What is routing?
The English name of the router is Router, which is “the tool to find the way”. Looking for what way? Find the way between various network nodes.
In other words, the router is like a transit station for express delivery. Packages will pass through one transit station and be sent from far away places to your neighborhood. The same is true for data packets.
A router is a hardware device that connects two networks. It undertakes the path-finding function and is the gate of the network. Therefore, the router is also called a gateway device (Gateway).
Routers, like switches, also have their own notebooks. This routing table records the routes to each network node, and records data sources, corresponding routing entries, and next hops.
The routing table is equivalent to the navigation of the router. The router only needs to follow the instructions of the routing table. Of course, the premise is that there is a routing entry matching the destination IP address of the packet in the routing table. The routing table will be updated periodically, and it will also be updated when the network topology changes, so there is no need to worry about going the wrong way.
The process of sending and receiving data packets by a router
When a router sends and receives packets, it will first check the routing table. If there is a match in the routing table, it will send the packet to the next hop. If there is no match, the packet is simply dropped and the host is told that the destination is unreachable.
Direct connection, static routing, dynamic routing
There are many sources for obtaining routing entries, such as direct connection, static routing and dynamic routing.
Direct connection, that is, the direct neighbor of the router. The router will know the neighbors by itself, and then record them.
Of course, you can also manually add the path to the destination network segment to the router, that is, a static route, which is suitable for scenarios with a relatively small network scale. But when the network topology changes, or the scale increases, the cost of configuration and maintenance will be high.
At this time, it is necessary to combine dynamic routing and let the router learn in a dynamic way. In large networks, this combination of dynamic and static routing is often used for deployment.
Do you still remember the “two-layer addressing” explained in the last issue? Layer 2 addressing means that the switch performs addressing at the physical layer based on the MAC address.
Layer 3 addressing means that routers perform addressing at the network layer based on IP addresses.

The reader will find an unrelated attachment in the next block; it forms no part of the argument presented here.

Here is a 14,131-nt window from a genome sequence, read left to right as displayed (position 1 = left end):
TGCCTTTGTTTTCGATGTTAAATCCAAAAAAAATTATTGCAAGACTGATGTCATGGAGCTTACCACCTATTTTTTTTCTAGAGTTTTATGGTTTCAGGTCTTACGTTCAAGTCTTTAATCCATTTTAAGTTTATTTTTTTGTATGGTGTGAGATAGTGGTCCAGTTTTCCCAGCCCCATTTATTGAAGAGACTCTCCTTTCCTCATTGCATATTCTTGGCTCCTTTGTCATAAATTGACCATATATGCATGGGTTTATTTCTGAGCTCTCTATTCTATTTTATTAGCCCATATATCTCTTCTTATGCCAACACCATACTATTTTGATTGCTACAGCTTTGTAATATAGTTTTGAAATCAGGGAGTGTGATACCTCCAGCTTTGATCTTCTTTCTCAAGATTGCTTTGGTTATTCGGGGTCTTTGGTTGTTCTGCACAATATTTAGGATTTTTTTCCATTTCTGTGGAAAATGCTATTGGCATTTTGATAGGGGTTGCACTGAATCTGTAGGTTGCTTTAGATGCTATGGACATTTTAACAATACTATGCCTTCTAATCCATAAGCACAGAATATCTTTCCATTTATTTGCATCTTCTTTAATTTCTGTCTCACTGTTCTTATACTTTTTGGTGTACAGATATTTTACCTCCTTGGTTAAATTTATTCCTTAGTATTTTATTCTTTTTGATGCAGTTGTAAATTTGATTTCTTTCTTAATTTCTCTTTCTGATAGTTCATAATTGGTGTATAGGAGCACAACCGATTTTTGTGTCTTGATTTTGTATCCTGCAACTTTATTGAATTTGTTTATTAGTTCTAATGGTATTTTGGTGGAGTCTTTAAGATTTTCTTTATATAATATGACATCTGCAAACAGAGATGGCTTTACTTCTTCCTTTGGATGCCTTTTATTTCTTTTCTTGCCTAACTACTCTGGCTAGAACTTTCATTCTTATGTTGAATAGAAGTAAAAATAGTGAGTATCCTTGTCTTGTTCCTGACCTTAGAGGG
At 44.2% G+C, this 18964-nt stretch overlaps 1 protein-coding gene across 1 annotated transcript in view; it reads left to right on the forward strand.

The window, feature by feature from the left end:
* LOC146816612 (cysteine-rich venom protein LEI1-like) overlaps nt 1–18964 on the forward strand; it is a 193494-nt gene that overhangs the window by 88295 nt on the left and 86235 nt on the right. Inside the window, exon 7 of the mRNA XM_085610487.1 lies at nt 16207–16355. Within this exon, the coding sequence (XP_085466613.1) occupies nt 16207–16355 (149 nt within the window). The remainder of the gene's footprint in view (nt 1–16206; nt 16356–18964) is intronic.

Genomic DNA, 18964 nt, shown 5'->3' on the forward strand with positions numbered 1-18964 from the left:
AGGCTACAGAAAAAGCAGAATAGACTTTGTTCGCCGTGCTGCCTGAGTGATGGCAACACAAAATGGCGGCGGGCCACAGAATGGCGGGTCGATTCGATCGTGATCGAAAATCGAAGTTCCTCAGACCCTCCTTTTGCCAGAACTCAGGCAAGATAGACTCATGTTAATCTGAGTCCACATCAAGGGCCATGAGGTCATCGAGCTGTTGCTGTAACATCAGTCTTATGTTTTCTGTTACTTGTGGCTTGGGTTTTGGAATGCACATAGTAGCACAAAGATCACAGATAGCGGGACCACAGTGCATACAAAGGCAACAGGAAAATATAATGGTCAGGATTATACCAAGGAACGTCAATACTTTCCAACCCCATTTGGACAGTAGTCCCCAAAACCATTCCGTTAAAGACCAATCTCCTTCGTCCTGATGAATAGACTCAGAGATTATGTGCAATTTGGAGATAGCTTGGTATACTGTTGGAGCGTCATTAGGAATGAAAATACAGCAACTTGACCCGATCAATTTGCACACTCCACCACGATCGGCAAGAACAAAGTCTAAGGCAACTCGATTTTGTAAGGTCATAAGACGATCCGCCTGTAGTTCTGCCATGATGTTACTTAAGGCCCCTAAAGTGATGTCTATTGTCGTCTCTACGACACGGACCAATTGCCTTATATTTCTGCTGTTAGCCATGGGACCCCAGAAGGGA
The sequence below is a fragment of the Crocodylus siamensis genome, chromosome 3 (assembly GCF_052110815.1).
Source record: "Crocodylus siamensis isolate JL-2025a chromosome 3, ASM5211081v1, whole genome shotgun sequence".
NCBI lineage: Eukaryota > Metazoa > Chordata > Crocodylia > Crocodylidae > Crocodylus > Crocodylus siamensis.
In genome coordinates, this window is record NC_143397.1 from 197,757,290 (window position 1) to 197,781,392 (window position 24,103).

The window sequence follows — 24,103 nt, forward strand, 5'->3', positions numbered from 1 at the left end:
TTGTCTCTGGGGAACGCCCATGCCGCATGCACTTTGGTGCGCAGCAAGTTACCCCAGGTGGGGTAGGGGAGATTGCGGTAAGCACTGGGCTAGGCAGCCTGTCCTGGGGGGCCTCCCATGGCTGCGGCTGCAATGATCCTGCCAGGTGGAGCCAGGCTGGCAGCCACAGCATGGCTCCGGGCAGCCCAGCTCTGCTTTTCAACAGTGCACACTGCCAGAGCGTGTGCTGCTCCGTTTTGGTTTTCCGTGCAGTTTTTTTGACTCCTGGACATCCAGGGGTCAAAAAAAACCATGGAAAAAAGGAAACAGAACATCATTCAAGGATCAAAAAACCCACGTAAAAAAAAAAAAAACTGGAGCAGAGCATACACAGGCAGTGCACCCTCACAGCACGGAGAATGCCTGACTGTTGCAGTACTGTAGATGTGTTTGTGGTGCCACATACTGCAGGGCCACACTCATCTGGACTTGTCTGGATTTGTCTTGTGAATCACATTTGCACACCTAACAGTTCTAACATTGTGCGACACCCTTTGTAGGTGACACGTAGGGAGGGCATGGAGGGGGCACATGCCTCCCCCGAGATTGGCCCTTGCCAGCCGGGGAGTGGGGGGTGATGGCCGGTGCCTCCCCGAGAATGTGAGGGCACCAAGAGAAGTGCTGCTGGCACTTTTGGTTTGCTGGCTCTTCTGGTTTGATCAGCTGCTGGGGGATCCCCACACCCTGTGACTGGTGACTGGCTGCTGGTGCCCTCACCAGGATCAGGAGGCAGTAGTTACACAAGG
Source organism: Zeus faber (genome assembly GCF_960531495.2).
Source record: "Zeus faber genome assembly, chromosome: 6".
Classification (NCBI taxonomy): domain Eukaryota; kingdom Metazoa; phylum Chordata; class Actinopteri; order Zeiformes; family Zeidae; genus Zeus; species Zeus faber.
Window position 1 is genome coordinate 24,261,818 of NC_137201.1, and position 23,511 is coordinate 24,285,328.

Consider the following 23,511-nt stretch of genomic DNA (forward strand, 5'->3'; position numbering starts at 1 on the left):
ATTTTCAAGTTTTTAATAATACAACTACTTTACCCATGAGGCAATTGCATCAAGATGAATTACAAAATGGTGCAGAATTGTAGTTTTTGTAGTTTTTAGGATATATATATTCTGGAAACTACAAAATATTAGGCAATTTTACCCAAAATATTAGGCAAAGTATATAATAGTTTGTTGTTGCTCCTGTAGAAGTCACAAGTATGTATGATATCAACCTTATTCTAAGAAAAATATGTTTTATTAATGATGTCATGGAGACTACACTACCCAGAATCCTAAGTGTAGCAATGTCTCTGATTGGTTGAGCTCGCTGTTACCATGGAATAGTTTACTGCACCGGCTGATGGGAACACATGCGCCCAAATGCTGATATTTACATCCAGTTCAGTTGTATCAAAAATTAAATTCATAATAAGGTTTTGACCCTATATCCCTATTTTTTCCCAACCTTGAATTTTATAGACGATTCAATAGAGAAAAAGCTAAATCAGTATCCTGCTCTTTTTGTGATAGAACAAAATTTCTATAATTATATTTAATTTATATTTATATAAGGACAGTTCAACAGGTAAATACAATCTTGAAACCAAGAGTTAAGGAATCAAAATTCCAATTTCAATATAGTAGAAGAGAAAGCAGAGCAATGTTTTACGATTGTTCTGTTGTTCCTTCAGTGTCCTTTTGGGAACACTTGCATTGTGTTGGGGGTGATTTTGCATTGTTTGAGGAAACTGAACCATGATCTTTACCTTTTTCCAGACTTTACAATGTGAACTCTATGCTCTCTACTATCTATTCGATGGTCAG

Router Layer 3 Addressing Process
When the host wants to send data, it will first check whether the destination is on the same network segment as itself, and if it is on the same network segment, the switch will be forwarded at Layer 2.
As shown in the figure below, if PC1 wants to send data to PC2, it will be done through the switch.
If it is not in the same network segment, the host will send the data packet to its own router, and the router will query its own routing table according to the destination IP. If there is a matching entry, it will be handed over to the next hop, and if not, it will be discarded.
As shown in the figure below, PC1 wants to send data to PC3, and finds that PC3 is not in the same network segment as itself, it will send the data packet to router A, and then forward it to router B -> C according to the entry in the routing table, and finally pass through switch C Served on PC3.
Since the router is responsible for finding the way, which road leads to Rome, which road is the closest?
By default, route queries follow the longest match principle, that is, the longer and more accurate the mask, the router will choose that route first.
Then consider the path cost, such as bandwidth, administrative distance, metric, etc. That is, how much time and money it will take to go down this road. The vast majority of data communication behaviors are bidirectional. When considering traffic, you must also pay attention to the round-trip of traffic. If you go from this road, you have to come back from this road. When you come back, there is no way. This is not enough.
The behavior of routing query is hop-by-hop, and each router along the way to the target network must have routing information about the target network segment. Simply put, every time a packet passes through a router, the router tells it who the next hop is and which direction to go.
How to choose a router?
Several factors can be considered in router selection: bandwidth requirements/forwarding performance, number of ports, and number of machines.
For example, if you have gigabit broadband at home, the router must be a gigabit router, and it must also meet the performance of gigabit NAT forwarding. By the way, the optical modem provided by the operator has its own routing function. If there is no special requirement, it is generally enough for ordinary families.
In general home scenarios, routing ports are not used much and can be supplemented by switches. In most commercial scenarios, 4-12 ports are enough. If there are more, I believe that most enterprises will choose Layer 3 switches.
The capacity of the machine is a very important indicator. We generally consider concurrent users and the user’s business type.
Take UniFi’s gateway device as an example: USG can reach 100 concurrent, which is enough for ordinary households or small and micro enterprises; USG-Pro-4 can reach 1000 concurrent devices, which can basically meet the needs of small and medium-sized enterprises; if there are more For high demand, UDM-Pro can be used.
Editor: Huang Fei